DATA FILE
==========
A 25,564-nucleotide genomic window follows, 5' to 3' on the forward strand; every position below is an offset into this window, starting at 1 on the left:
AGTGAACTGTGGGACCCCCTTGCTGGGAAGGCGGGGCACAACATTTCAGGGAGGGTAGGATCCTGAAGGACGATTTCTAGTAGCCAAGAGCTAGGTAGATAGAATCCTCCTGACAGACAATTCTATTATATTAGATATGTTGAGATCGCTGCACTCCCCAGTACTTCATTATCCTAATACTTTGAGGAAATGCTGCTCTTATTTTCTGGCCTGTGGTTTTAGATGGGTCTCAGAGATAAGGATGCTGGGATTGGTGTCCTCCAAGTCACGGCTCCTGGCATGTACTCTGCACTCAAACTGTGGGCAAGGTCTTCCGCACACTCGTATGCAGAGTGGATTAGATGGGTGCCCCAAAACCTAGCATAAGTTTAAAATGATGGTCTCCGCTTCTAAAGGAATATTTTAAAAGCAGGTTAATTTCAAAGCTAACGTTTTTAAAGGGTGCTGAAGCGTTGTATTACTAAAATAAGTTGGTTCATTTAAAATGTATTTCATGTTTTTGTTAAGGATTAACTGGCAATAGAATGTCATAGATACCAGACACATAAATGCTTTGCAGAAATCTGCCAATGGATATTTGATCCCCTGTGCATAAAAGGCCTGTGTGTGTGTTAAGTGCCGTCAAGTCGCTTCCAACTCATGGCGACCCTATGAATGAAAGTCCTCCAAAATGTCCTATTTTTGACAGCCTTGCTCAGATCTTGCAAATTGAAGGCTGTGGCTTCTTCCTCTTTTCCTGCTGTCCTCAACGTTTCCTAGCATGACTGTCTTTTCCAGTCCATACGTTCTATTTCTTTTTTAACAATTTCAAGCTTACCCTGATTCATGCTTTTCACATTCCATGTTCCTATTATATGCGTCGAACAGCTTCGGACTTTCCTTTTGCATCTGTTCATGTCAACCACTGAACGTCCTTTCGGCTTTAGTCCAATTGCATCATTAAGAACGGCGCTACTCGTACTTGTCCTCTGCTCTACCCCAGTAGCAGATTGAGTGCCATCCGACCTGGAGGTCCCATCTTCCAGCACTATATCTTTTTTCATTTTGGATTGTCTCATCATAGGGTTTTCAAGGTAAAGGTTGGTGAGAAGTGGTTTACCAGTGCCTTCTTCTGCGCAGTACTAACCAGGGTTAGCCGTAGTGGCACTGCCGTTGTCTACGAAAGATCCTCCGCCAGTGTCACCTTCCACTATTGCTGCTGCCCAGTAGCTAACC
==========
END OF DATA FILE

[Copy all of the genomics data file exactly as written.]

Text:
A 25,564-nucleotide genomic window follows, 5' to 3' on the forward strand; every position below is an offset into this window, starting at 1 on the left:
AGTGAACTGTGGGACCCCCTTGCTGGGAAGGCGGGGCACAACATTTCAGGGAGGGTAGGATCCTGAAGGACGATTTCTAGTAGCCAAGAGCTAGGTAGATAGAATCCTCCTGACAGACAATTCTATTATATTAGATATGTTGAGATCGCTGCACTCCCCAGTACTTCATTATCCTAATACTTTGAGGAAATGCTGCTCTTATTTTCTGGCCTGTGGTTTTAGATGGGTCTCAGAGATAAGGATGCTGGGATTGGTGTCCTCCAAGTCACGGCTCCTGGCATGTACTCTGCACTCAAACTGTGGGCAAGGTCTTCCGCACACTCGTATGCAGAGTGGATTAGATGGGTGCCCCAAAACCTAGCATAAGTTTAAAATGATGGTCTCCGCTTCTAAAGGAATATTTTAAAAGCAGGTTAATTTCAAAGCTAACGTTTTTAAAGGGTGCTGAAGCGTTGTATTACTAAAATAAGTTGGTTCATTTAAAATGTATTTCATGTTTTTGTTAAGGATTAACTGGCAATAGAATGTCATAGATACCAGACACATAAATGCTTTGCAGAAATCTGCCAATGGATATTTGATCCCCTGTGCATAAAAGGCCTGTGTGTGTGTTAAGTGCCGTCAAGTCGCTTCCAACTCATGGCGACCCTATGAATGAAAGTCCTCCAAAATGTCCTATTTTTGACAGCCTTGCTCAGATCTTGCAAATTGAAGGCTGTGGCTTCTTCCTCTTTTCCTGCTGTCCTCAACGTTTCCTAGCATGACTGTCTTTTCCAGTCCATACGTTCTATTTCTTTTTTAACAATTTCAAGCTTACCCTGATTCATGCTTTTCACATTCCATGTTCCTATTATATGCGTCGAACAGCTTCGGACTTTCCTTTTGCATCTGTTCATGTCAACCACTGAACGTCCTTTCGGCTTTAGTCCAATTGCATCATTAAGAACGGCGCTACTCGTACTTGTCCTCTGCTCTACCCCAGTAGCAGATTGAGTGCCATCCGACCTGGAGGTCCCATCTTCCAGCACTATATCTTTTTTCATTTTGGATTGTCTCATCATAGGGTTTTCAAGGTAAAGGTTGGTGAGAAGTGGTTTACCAGTGCCTTCTTCTGCGCAGTACTAACCAGGGTTAGCCGTAGTGGCACTGCCGTTGTCTACGAAAGATCCTCCGCCAGTGTCACCTTCCACTATTGCTGCTGCCCAGTAGCTAACC